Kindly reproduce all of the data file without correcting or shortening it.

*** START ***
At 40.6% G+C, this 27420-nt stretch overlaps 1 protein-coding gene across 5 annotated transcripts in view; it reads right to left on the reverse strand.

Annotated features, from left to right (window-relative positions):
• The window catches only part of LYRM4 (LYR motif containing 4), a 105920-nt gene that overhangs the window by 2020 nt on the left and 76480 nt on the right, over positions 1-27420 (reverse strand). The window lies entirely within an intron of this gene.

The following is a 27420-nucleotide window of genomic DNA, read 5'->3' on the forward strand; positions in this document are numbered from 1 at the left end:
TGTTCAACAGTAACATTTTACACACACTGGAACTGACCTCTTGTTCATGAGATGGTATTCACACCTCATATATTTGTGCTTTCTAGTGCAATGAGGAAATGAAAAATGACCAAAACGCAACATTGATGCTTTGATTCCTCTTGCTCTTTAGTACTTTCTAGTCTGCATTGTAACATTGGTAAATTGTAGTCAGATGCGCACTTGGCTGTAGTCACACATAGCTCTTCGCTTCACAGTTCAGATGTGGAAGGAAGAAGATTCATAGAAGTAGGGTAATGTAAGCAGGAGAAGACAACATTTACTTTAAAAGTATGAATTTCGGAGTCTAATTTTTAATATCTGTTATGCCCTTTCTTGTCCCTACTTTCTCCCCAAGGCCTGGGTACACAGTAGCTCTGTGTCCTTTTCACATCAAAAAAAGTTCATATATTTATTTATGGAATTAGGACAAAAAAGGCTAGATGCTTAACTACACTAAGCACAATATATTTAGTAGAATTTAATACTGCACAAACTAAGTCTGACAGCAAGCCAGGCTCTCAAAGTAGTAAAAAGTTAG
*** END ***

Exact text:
At 40.6% G+C, this 27420-nt stretch overlaps 1 protein-coding gene across 5 annotated transcripts in view; it reads right to left on the reverse strand.

Annotated features, from left to right (window-relative positions):
• The window catches only part of LYRM4 (LYR motif containing 4), a 105920-nt gene that overhangs the window by 2020 nt on the left and 76480 nt on the right, over positions 1-27420 (reverse strand). The window lies entirely within an intron of this gene.

The following is a 27420-nucleotide window of genomic DNA, read 5'->3' on the forward strand; positions in this document are numbered from 1 at the left end:
TGTTCAACAGTAACATTTTACACACACTGGAACTGACCTCTTGTTCATGAGATGGTATTCACACCTCATATATTTGTGCTTTCTAGTGCAATGAGGAAATGAAAAATGACCAAAACGCAACATTGATGCTTTGATTCCTCTTGCTCTTTAGTACTTTCTAGTCTGCATTGTAACATTGGTAAATTGTAGTCAGATGCGCACTTGGCTGTAGTCACACATAGCTCTTCGCTTCACAGTTCAGATGTGGAAGGAAGAAGATTCATAGAAGTAGGGTAATGTAAGCAGGAGAAGACAACATTTACTTTAAAAGTATGAATTTCGGAGTCTAATTTTTAATATCTGTTATGCCCTTTCTTGTCCCTACTTTCTCCCCAAGGCCTGGGTACACAGTAGCTCTGTGTCCTTTTCACATCAAAAAAAGTTCATATATTTATTTATGGAATTAGGACAAAAAAGGCTAGATGCTTAACTACACTAAGCACAATATATTTAGTAGAATTTAATACTGCACAAACTAAGTCTGACAGCAAGCCAGGCTCTCAAAGTAGTAAAAAGTTAG